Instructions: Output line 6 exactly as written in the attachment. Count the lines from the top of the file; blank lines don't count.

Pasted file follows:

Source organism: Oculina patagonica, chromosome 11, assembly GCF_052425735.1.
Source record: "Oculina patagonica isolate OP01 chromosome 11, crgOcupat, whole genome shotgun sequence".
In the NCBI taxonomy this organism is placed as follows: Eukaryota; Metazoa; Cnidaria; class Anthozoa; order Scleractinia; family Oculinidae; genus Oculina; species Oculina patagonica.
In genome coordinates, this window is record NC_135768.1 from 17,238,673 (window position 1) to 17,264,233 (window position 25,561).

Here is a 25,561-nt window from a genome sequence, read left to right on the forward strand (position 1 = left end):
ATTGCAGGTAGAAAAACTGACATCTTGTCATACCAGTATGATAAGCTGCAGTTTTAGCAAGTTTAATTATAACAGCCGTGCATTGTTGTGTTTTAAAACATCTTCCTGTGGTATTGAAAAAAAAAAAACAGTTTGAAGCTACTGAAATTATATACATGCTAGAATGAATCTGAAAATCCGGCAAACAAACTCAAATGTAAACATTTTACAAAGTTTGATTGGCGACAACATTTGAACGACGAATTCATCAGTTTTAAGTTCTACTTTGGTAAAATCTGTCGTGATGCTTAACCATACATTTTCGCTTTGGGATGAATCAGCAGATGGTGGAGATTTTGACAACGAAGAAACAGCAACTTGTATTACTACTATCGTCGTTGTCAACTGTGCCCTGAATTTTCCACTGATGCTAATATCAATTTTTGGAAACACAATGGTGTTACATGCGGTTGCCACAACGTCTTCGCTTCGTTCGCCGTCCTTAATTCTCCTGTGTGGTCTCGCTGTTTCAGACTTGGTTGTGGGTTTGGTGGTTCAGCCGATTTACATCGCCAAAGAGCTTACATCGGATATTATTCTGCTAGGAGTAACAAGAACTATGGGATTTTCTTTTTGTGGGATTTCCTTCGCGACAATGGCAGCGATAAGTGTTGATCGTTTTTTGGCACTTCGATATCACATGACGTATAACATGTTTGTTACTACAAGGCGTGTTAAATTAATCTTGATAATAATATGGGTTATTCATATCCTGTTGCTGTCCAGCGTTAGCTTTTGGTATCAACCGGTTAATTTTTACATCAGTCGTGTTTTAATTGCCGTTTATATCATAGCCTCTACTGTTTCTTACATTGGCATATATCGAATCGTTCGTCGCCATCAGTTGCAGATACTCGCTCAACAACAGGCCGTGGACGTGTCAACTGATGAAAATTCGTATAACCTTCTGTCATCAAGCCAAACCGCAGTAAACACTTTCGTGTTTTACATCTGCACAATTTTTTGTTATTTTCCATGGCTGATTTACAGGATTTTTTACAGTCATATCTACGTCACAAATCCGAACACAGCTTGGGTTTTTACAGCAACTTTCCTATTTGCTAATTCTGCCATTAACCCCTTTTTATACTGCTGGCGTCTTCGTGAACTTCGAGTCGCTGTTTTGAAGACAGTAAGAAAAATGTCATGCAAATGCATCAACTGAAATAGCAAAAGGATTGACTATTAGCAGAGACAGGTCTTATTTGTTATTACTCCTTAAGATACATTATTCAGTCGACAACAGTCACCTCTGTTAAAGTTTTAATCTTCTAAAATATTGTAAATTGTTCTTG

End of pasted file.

ATTGCAGGTAGAAAAACTGACATCTTGTCATACCAGTATGATAAGCTGCAGTTTTAGCAAGTTTAATTATAACAGCCGTGCATTGTTGTGTTTTAAAACATCTTCCTGTGGTATTGAAAAAAAAAAAACAGTTTGAAGCTACTGAAATTATATACATGCTAGAATGAATCTGAAAATCCGGCAAACAAACTCAAATGTAAACATTTTACAAAGTTTGATTGGCGACAACATTTGAACGACGAATTCATCAGTTTTAAGTTCTACTTTGGTAAAATCTGTCGTGATGCTTAACCATACATTTTCGCTTTGGGATGAATCAGCAGATGGTGGAGATTTTGACAACGAAGAAACAGCAACTTGTATTACTACTATCGTCGTTGTCAACTGTGCCCTGAATTTTCCACTGATGCTAATATCAATTTTTGGAAACACAATGGTGTTACATGCGGTTGCCACAACGTCTTCGCTTCGTTCGCCGTCCTTAATTCTCCTGTGTGGTCTCGCTGTTTCAGACTTGGTTGTGGGTTTGGTGGTTCAGCCGATTTACATCGCCAAAGAGCTTACATCGGATATTATTCTGCTAGGAGTAACAAGAACTATGGGATTTTCTTTTTGTGGGATTTCCTTCGCGACAATGGCAGCGATAAGTGTTGATCGTTTTTTGGCACTTCGATATCACATGACGTATAACATGTTTGTTACTACAAGGCGTGTTAAATTAATCTTGATAATAATATGGGTTATTCATATCCTGTTGCTGTCCAGCGTTAGCTTTTGGTATCAACCGGTTAATTTTTACATCAGTCGTGTTTTAATTGCCGTTTATATCATAGCCTCTACTGTTTCTTACATTGGCATATATCGAATCGTTCGTCGCCATCAGTTGCAGATACTCGCTCAACAACAGGCCGTGGACGTGTCAACTGATGAAAATTCGTATAACCTTCTGTCATCAAGCCAAACCGCAGTAAACACTTTCGTGTTTTACATCTGCACAATTTTTTGTTATTTTCCATGGCTGATTTACAGGATTTTTTACAGTCATATCTACGTCACAAATCCGAACACAGCTTGGGTTTTTACAGCAACTTTCCTATTTGCTAATTCTGCCATTAACCCCTTTTTATACTGCTGGCGTCTTCGTGAACTTCGAGTCGCTGTTTTGAAGACAGTAAGAAAAATGTCATGCAAATGCATCAACTGAAATAGCAAAAGGATTGACTATTAGCAGAGACAGGTCTTATTTGTTATTACTCCTTAAGATACATTATTCAGTCGACAACAGTCACCTCTGTTAAAGTTTTAATCTTCTAAAATATTGTAAATTGTTCTTG